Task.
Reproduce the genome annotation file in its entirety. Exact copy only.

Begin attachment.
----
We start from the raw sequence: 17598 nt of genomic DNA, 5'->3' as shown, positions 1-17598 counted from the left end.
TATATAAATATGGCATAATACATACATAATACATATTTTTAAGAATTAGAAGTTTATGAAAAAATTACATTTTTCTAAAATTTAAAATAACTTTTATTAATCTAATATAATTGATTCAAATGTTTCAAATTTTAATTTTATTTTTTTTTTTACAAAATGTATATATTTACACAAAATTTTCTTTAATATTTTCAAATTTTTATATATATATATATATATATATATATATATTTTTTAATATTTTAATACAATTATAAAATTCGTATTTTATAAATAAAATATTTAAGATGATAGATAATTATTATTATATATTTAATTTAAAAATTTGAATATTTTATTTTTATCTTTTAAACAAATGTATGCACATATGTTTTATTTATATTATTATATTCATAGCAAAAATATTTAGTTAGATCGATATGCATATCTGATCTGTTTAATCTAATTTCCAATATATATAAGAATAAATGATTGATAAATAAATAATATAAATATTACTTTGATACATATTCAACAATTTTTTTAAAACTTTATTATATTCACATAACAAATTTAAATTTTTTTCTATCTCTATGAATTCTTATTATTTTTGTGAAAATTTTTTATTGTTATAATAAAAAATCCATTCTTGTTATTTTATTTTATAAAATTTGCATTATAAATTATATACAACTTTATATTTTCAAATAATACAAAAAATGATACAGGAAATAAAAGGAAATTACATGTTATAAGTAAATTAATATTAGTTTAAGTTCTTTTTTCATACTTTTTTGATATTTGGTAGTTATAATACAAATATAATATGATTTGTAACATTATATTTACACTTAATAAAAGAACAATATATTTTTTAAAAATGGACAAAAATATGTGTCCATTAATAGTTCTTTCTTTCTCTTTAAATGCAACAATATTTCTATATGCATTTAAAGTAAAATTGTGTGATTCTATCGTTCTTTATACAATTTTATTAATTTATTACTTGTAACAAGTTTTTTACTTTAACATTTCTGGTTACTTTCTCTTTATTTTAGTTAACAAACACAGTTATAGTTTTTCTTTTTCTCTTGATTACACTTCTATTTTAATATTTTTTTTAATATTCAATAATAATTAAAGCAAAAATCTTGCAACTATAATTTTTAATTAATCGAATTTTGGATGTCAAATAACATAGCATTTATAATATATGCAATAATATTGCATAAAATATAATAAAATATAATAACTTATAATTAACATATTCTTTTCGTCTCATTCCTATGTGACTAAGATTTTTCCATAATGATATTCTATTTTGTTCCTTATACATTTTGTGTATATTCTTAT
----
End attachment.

We start from the raw sequence: 17598 nt of genomic DNA, 5'->3' as shown, positions 1-17598 counted from the left end.
TATATAAATATGGCATAATACATACATAATACATATTTTTAAGAATTAGAAGTTTATGAAAAAATTACATTTTTCTAAAATTTAAAATAACTTTTATTAATCTAATATAATTGATTCAAATGTTTCAAATTTTAATTTTATTTTTTTTTTTACAAAATGTATATATTTACACAAAATTTTCTTTAATATTTTCAAATTTTTATATATATATATATATATATATATATATATTTTTTAATATTTTAATACAATTATAAAATTCGTATTTTATAAATAAAATATTTAAGATGATAGATAATTATTATTATATATTTAATTTAAAAATTTGAATATTTTATTTTTATCTTTTAAACAAATGTATGCACATATGTTTTATTTATATTATTATATTCATAGCAAAAATATTTAGTTAGATCGATATGCATATCTGATCTGTTTAATCTAATTTCCAATATATATAAGAATAAATGATTGATAAATAAATAATATAAATATTACTTTGATACATATTCAACAATTTTTTTAAAACTTTATTATATTCACATAACAAATTTAAATTTTTTTCTATCTCTATGAATTCTTATTATTTTTGTGAAAATTTTTTATTGTTATAATAAAAAATCCATTCTTGTTATTTTATTTTATAAAATTTGCATTATAAATTATATACAACTTTATATTTTCAAATAATACAAAAAATGATACAGGAAATAAAAGGAAATTACATGTTATAAGTAAATTAATATTAGTTTAAGTTCTTTTTTCATACTTTTTTGATATTTGGTAGTTATAATACAAATATAATATGATTTGTAACATTATATTTACACTTAATAAAAGAACAATATATTTTTTAAAAATGGACAAAAATATGTGTCCATTAATAGTTCTTTCTTTCTCTTTAAATGCAACAATATTTCTATATGCATTTAAAGTAAAATTGTGTGATTCTATCGTTCTTTATACAATTTTATTAATTTATTACTTGTAACAAGTTTTTTACTTTAACATTTCTGGTTACTTTCTCTTTATTTTAGTTAACAAACACAGTTATAGTTTTTCTTTTTCTCTTGATTACACTTCTATTTTAATATTTTTTTTAATATTCAATAATAATTAAAGCAAAAATCTTGCAACTATAATTTTTAATTAATCGAATTTTGGATGTCAAATAACATAGCATTTATAATATATGCAATAATATTGCATAAAATATAATAAAATATAATAACTTATAATTAACATATTCTTTTCGTCTCATTCCTATGTGACTAAGATTTTTCCATAATGATATTCTATTTTGTTCCTTATACATTTTGTGTATATTCTTAT